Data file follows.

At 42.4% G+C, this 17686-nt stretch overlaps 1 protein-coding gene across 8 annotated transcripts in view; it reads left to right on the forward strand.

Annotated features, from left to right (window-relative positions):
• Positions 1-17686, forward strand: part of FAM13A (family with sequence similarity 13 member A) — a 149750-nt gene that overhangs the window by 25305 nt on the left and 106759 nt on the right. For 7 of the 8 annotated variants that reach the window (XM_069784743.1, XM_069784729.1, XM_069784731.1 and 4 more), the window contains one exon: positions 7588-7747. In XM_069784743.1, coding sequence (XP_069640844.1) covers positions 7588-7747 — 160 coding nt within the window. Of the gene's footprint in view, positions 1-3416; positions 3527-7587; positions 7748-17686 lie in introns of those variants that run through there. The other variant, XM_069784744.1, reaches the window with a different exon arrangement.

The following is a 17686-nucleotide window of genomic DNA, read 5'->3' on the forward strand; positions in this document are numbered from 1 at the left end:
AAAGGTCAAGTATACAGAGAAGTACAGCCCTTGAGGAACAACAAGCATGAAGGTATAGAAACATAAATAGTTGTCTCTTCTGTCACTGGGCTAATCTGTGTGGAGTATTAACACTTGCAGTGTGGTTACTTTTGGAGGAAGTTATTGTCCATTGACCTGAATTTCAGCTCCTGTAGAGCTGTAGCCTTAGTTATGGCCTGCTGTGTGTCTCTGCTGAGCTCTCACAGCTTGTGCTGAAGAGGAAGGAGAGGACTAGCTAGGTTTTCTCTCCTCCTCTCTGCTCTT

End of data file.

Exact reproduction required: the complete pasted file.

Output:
At 42.4% G+C, this 17686-nt stretch overlaps 1 protein-coding gene across 8 annotated transcripts in view; it reads left to right on the forward strand.

Annotated features, from left to right (window-relative positions):
• Positions 1-17686, forward strand: part of FAM13A (family with sequence similarity 13 member A) — a 149750-nt gene that overhangs the window by 25305 nt on the left and 106759 nt on the right. For 7 of the 8 annotated variants that reach the window (XM_069784743.1, XM_069784729.1, XM_069784731.1 and 4 more), the window contains one exon: positions 7588-7747. In XM_069784743.1, coding sequence (XP_069640844.1) covers positions 7588-7747 — 160 coding nt within the window. Of the gene's footprint in view, positions 1-3416; positions 3527-7587; positions 7748-17686 lie in introns of those variants that run through there. The other variant, XM_069784744.1, reaches the window with a different exon arrangement.

The following is a 17686-nucleotide window of genomic DNA, read 5'->3' on the forward strand; positions in this document are numbered from 1 at the left end:
AAAGGTCAAGTATACAGAGAAGTACAGCCCTTGAGGAACAACAAGCATGAAGGTATAGAAACATAAATAGTTGTCTCTTCTGTCACTGGGCTAATCTGTGTGGAGTATTAACACTTGCAGTGTGGTTACTTTTGGAGGAAGTTATTGTCCATTGACCTGAATTTCAGCTCCTGTAGAGCTGTAGCCTTAGTTATGGCCTGCTGTGTGTCTCTGCTGAGCTCTCACAGCTTGTGCTGAAGAGGAAGGAGAGGACTAGCTAGGTTTTCTCTCCTCCTCTCTGCTCTT